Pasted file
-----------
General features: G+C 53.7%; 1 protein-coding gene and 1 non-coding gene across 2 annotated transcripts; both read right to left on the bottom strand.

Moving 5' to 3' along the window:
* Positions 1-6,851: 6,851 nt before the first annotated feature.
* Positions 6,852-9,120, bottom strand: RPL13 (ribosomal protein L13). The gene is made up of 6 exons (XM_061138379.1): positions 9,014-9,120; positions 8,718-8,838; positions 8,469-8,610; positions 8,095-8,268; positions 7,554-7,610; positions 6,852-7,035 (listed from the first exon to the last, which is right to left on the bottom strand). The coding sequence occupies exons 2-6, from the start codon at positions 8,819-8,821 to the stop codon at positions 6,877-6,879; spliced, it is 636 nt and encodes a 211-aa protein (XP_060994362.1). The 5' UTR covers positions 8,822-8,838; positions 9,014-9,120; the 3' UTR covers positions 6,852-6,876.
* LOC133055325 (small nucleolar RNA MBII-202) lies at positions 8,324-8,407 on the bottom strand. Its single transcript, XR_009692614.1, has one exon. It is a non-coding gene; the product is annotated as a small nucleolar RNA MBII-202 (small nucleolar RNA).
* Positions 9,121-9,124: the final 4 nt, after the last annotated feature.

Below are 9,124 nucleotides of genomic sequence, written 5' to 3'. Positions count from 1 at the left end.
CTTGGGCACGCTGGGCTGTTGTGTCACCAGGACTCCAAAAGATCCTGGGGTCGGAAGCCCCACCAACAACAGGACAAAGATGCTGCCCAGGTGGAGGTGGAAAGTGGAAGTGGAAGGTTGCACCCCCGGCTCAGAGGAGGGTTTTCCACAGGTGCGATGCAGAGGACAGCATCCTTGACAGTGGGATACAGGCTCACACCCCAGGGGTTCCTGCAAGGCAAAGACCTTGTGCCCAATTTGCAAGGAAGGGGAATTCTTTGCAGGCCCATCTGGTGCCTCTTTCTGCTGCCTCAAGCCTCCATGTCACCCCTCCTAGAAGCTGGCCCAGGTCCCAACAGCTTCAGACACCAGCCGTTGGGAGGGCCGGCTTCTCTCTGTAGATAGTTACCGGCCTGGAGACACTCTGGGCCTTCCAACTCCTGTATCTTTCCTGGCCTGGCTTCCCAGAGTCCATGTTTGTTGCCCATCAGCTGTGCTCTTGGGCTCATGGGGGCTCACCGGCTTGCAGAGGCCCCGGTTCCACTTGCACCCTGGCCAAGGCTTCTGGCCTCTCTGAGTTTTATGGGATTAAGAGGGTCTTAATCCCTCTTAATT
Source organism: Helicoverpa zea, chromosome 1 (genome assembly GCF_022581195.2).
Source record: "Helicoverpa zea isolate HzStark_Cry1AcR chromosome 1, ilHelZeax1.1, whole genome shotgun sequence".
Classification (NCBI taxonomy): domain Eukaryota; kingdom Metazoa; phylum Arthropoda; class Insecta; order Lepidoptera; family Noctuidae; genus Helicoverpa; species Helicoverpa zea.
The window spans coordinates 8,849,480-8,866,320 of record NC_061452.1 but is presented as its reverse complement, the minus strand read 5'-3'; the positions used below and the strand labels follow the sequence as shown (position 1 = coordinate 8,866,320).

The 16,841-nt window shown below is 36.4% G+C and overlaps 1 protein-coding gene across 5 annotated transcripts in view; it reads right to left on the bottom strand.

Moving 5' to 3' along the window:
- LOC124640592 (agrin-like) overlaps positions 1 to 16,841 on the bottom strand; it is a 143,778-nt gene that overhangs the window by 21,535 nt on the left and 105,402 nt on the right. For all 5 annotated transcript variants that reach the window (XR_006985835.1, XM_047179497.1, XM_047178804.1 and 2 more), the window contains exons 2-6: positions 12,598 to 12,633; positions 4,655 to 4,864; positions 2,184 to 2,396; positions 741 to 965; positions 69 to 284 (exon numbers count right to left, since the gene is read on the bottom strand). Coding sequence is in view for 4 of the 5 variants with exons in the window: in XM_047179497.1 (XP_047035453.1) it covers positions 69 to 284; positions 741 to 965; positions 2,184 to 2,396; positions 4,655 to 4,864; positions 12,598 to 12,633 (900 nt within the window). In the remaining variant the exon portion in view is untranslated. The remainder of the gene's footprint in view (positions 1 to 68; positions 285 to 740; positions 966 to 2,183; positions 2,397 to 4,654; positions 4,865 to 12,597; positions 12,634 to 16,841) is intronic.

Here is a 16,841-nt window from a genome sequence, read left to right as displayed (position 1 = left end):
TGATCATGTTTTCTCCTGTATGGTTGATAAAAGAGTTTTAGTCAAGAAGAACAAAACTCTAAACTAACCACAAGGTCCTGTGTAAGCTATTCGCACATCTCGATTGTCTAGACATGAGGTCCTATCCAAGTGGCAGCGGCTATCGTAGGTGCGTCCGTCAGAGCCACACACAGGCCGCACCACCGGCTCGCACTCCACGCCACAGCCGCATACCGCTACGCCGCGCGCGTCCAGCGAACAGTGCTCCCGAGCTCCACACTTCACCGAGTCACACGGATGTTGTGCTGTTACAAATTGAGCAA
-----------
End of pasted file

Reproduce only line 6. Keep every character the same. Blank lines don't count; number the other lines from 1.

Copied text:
* Positions 9,121-9,124: the final 4 nt, after the last annotated feature.